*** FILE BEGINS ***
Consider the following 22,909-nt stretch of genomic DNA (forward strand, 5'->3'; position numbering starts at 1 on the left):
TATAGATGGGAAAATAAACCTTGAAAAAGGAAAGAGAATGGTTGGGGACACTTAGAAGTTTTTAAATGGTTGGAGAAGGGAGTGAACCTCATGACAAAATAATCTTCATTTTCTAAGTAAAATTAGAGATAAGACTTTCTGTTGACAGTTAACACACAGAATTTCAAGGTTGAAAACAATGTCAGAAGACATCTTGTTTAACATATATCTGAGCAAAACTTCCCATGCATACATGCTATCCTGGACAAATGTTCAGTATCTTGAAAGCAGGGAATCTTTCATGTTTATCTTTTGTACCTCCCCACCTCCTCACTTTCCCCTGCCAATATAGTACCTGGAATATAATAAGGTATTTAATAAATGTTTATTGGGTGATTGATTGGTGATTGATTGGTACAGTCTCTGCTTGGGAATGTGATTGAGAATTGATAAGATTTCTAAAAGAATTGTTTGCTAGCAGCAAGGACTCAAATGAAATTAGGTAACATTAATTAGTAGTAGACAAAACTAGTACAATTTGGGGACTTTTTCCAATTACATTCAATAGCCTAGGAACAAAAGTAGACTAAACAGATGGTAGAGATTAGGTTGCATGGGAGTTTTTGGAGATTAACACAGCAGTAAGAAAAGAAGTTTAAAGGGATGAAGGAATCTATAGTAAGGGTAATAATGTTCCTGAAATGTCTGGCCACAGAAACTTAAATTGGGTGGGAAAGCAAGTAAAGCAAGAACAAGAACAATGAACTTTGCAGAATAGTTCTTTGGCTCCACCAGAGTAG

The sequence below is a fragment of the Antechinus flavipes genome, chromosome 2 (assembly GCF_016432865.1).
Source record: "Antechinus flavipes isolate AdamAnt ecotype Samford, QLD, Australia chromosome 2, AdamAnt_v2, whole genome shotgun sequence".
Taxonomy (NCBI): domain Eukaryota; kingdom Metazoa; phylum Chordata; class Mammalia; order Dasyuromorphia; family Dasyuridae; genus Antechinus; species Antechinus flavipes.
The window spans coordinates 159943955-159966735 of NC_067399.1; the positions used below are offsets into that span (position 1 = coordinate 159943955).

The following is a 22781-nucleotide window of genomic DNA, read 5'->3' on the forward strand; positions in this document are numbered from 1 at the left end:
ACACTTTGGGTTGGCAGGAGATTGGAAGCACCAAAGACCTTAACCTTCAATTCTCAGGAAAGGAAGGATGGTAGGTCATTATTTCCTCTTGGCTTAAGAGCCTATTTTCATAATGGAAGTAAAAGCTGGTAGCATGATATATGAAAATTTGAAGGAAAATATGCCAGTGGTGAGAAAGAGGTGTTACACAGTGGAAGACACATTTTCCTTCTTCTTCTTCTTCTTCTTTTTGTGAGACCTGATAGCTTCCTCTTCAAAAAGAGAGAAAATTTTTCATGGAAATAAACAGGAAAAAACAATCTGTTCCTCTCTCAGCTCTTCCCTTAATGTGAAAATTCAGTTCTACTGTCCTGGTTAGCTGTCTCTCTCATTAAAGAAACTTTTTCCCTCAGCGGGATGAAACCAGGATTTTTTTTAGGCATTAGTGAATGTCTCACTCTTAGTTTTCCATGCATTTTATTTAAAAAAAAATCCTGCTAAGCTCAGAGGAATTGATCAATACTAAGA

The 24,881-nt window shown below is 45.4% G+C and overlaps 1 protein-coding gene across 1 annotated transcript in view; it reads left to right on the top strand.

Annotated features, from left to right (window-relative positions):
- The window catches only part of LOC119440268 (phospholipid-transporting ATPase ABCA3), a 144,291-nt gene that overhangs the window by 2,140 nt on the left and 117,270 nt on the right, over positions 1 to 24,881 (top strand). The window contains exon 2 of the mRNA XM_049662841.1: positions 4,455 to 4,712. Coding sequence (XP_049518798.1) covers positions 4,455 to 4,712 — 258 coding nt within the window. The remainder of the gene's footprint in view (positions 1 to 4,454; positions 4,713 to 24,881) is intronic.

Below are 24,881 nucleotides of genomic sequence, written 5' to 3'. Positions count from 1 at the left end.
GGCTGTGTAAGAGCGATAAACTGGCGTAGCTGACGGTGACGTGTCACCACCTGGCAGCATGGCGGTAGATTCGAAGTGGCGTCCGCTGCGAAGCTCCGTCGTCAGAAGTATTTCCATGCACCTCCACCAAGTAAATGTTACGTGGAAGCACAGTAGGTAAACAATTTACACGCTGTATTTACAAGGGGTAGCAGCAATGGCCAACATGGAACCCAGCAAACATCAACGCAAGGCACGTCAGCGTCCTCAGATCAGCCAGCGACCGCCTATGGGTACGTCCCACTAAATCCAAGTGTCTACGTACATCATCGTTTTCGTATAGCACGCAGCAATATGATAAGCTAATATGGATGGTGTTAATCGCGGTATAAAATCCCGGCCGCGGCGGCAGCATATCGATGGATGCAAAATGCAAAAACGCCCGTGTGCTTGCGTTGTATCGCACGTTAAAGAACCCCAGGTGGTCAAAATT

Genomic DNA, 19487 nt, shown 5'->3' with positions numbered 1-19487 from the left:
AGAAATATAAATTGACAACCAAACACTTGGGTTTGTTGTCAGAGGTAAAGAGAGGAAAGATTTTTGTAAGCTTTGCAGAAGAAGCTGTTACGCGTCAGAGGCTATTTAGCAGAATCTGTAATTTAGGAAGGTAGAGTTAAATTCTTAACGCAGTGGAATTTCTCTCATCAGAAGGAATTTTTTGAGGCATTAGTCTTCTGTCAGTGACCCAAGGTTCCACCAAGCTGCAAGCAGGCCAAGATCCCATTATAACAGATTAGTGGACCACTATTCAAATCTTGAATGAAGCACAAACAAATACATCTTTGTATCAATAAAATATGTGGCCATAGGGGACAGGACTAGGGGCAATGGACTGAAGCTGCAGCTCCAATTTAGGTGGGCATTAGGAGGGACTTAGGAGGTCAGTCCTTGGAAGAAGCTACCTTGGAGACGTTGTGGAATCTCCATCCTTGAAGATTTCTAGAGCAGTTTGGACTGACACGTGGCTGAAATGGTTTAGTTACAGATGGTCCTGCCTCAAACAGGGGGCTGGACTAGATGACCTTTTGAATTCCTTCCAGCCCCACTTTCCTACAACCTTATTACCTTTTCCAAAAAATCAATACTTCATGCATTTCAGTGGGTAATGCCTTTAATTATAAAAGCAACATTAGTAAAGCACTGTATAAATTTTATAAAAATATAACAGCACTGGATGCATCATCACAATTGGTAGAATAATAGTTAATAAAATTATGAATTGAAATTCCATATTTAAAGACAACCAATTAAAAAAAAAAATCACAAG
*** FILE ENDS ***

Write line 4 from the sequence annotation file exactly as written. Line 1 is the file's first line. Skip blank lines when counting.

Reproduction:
Source record: "Antechinus flavipes isolate AdamAnt ecotype Samford, QLD, Australia chromosome 2, AdamAnt_v2, whole genome shotgun sequence".